Despite conciliating to white power, Washington’s ideology and approach became extremely important to the evolution of Black Nationalist movements and organizations throughout the 20th century. To elaborate, one of the things that greatly influenced Marcus Garvey and his self-help philosophy was his personal reading of Washington’s Up From Slavery. Moreover, what Garvey did with Washington’s philosophy was to help usher in a new religious understanding for African Americans that helped to shape and redefine the religious conversation for the community in the 20th century. Garvey’s read of Washington lead to the formation of the Universal Negro Improvement Association (UNIA). As well, at the same time the UNIA was being developed the Moorish Science Temple of America (MSTA) was also rising in the Midwest and on the East Coast with a similar philosophy and structure. From the rhetoric and philosophy of UNIA and the MSTA came the Nation of Islam (NOI) whose central focus was self-help, self-organization and self-autonomy. It is not a logical leap to argue that the cultural foundation of the NOI and the organizations that succeeded it originated from the self-help philosophy of Booker T. Washington given its lineage.
How many words does it take to define a life? For Booker T. Washington it only took three: Up From Slavery, one of the most influence books in African American history. Again, despite Washington’s dubious place in history, his impact and influence cannot be understated. Washington’s writing and his organization of the Tuskegee Machine at the Institute by the same name shaped the conversation concerning African American advancement in the 20th century. Though there is much ambiguity surrounding Washington and his politics, one cannot understate or take anything away from his impact. More than a century has passed since the death of Booker T. Washington and still we debate his impact in the context of African American advancement, making it clear his impact has reverberated through time. Because of this, despite how our personal feelings may sway us, his life and work are more than worthy of further critical examination.
 Robert Jefferson Norrell. Up from history: The life of Booker T. Washington. Harvard University Press, 2009. John Hope Franklin, and August Meier, eds. Black leaders of the twentieth century. (University of Illinois Press, 1982), 1-18.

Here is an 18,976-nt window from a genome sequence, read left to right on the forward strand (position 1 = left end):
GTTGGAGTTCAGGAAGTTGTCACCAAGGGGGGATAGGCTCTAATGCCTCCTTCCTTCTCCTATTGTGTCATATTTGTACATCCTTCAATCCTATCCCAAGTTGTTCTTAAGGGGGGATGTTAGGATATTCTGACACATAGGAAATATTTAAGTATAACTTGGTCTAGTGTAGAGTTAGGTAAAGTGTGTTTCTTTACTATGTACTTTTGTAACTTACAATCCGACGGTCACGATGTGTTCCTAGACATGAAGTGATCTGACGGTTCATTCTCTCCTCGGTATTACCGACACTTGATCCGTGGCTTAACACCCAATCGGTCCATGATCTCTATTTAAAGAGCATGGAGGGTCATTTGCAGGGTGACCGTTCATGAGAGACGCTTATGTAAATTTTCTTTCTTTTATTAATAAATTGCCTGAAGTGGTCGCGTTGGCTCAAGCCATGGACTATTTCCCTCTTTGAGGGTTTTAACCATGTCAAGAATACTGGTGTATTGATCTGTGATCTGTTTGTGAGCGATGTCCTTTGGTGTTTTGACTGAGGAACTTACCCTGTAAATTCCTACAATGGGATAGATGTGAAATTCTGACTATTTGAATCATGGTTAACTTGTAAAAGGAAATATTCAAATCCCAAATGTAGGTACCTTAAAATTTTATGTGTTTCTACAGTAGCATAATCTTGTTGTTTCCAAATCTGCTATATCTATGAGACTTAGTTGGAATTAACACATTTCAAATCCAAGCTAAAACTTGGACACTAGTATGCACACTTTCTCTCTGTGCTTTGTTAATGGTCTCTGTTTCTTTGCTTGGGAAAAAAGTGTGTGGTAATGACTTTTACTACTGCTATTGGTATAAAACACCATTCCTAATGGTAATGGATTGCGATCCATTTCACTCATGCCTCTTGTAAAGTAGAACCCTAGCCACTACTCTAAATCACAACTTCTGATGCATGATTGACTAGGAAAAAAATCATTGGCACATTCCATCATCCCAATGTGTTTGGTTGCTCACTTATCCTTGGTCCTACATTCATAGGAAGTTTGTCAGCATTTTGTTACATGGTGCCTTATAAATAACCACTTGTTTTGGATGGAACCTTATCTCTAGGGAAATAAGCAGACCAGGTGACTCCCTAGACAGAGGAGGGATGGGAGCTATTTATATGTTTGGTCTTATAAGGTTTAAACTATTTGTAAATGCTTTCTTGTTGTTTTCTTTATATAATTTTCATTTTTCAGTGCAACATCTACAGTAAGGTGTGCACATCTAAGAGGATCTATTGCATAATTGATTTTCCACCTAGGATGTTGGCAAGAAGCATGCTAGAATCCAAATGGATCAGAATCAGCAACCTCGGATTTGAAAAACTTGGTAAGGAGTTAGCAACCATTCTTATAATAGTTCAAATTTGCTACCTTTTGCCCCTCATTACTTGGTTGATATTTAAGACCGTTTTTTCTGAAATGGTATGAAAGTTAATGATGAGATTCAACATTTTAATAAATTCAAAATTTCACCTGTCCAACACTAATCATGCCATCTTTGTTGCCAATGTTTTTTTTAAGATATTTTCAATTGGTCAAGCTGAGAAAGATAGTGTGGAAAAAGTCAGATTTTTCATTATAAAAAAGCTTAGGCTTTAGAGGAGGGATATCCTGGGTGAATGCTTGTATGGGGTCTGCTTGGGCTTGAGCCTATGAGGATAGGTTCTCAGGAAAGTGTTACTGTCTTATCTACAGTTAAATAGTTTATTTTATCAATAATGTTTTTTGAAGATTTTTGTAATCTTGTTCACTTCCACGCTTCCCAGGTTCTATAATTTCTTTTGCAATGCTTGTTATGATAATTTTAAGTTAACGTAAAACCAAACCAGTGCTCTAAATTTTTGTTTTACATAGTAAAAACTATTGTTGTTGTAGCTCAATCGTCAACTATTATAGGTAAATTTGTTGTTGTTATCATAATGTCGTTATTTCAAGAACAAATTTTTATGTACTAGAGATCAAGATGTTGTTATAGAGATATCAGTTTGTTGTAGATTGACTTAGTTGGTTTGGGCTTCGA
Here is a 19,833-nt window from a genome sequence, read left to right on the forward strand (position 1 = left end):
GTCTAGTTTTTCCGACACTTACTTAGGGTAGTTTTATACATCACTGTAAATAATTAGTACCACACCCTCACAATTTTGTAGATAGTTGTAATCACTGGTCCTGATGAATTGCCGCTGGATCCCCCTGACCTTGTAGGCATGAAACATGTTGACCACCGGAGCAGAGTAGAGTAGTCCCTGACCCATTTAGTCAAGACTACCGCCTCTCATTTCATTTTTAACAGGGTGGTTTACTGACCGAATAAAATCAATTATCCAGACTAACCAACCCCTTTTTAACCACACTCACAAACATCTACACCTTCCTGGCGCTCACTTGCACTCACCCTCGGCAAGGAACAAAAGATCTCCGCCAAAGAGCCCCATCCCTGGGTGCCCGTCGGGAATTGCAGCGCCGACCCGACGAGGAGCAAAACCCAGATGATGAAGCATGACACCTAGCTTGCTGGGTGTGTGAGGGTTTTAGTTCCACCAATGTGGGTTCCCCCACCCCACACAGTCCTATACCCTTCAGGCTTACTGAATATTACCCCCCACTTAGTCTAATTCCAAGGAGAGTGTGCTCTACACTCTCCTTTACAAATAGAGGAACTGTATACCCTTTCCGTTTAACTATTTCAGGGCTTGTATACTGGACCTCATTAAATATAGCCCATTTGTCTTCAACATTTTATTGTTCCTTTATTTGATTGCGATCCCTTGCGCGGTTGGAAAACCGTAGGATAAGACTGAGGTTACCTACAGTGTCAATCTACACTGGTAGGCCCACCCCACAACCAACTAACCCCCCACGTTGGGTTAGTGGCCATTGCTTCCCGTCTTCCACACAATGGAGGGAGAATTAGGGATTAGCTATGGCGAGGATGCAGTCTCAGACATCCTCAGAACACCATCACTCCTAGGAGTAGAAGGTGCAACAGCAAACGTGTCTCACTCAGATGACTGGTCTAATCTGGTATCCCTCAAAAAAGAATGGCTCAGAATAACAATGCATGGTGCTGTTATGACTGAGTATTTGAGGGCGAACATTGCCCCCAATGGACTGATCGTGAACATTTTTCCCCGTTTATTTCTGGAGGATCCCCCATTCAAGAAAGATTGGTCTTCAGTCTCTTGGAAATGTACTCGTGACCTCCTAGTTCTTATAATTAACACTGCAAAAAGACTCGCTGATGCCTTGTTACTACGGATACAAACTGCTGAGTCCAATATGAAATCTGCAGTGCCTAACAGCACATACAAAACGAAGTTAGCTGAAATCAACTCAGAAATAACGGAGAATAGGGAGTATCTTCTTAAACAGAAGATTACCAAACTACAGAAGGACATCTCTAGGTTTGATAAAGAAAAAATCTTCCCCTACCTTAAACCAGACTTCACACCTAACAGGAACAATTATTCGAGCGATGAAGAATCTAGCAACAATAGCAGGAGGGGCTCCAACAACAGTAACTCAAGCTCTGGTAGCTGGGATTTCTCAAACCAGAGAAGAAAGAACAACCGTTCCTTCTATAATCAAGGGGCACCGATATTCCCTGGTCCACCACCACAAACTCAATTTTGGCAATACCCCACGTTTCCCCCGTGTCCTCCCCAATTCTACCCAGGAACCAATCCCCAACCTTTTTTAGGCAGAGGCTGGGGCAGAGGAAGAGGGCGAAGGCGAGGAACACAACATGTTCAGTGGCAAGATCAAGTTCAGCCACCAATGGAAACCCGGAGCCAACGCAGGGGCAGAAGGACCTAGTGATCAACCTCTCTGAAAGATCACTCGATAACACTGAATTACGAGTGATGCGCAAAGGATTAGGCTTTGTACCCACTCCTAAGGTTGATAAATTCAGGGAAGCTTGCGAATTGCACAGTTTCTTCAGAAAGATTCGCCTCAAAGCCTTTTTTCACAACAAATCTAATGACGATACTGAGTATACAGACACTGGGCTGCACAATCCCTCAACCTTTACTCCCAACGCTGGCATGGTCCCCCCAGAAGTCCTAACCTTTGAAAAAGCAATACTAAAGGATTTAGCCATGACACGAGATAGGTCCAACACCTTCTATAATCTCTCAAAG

August Meier. Negro thought in America, 1880-1915: Racial Ideologies in the Age of Booker T. Washington. Vol. 118. University of Michigan Press, 1988. Booker T. Washington. Booker T. Washington-Up from Slavery: Autobiography. epubli, 2019.
 Michael Rudolph West. The Education of Booker T. Washington: American Democracy and the Idea of Race Relations. (New York: Columbia University Press, 2006), 84.
 Booker T. Washington. Booker T. Washington-Up from Slavery: Autobiography. epubli, 2019. Booker T.’s stepfather’s name was Washington Ferguson. He escaped from slavery during the Civil War and secured his freedom in West Virginia. Once free Booker T. adopted his stepfather’s name.
 Not only was the entire student body of Tuskegee Institute Black, so was the faculty. This was not the case for every HBCU.
 John Hope Franklin and August Meier, eds. Black Leaders of the Twentieth Century.(University of Illinois Press, 1982), 4.
 Ibid., 4.
 Ibid., 33-36. T. Thomas Fortune, started out as a Tuskegee loyalist, but as he fell out of favor with Washington, he became meat for the Tuskegee machine to grind. Moreover, as discuss in a previous essay, Ida B. Wells-Barnett also became a target of Washington’s as well.
 To be fair W.E.B. DuBois was also known for going after those he didn’t agree with.
 John Hope Franklin and August Meier, eds. Black Leaders of the Twentieth Century. (University of Illinois Press, 1982), 10.
 Ibid., 11.
 Ibid., 109-111.
 The religious influence of the NOI in the 20th century cannot be understated – the NOI movement provided a necessary divergent perspective from that of the deeply Christian movement nurtured by Reverend Dr. Martin Luther King Jr. As well, they are responsible for the rise of Minister Malcolm X who rhetoric and philosophy set the world ablaze.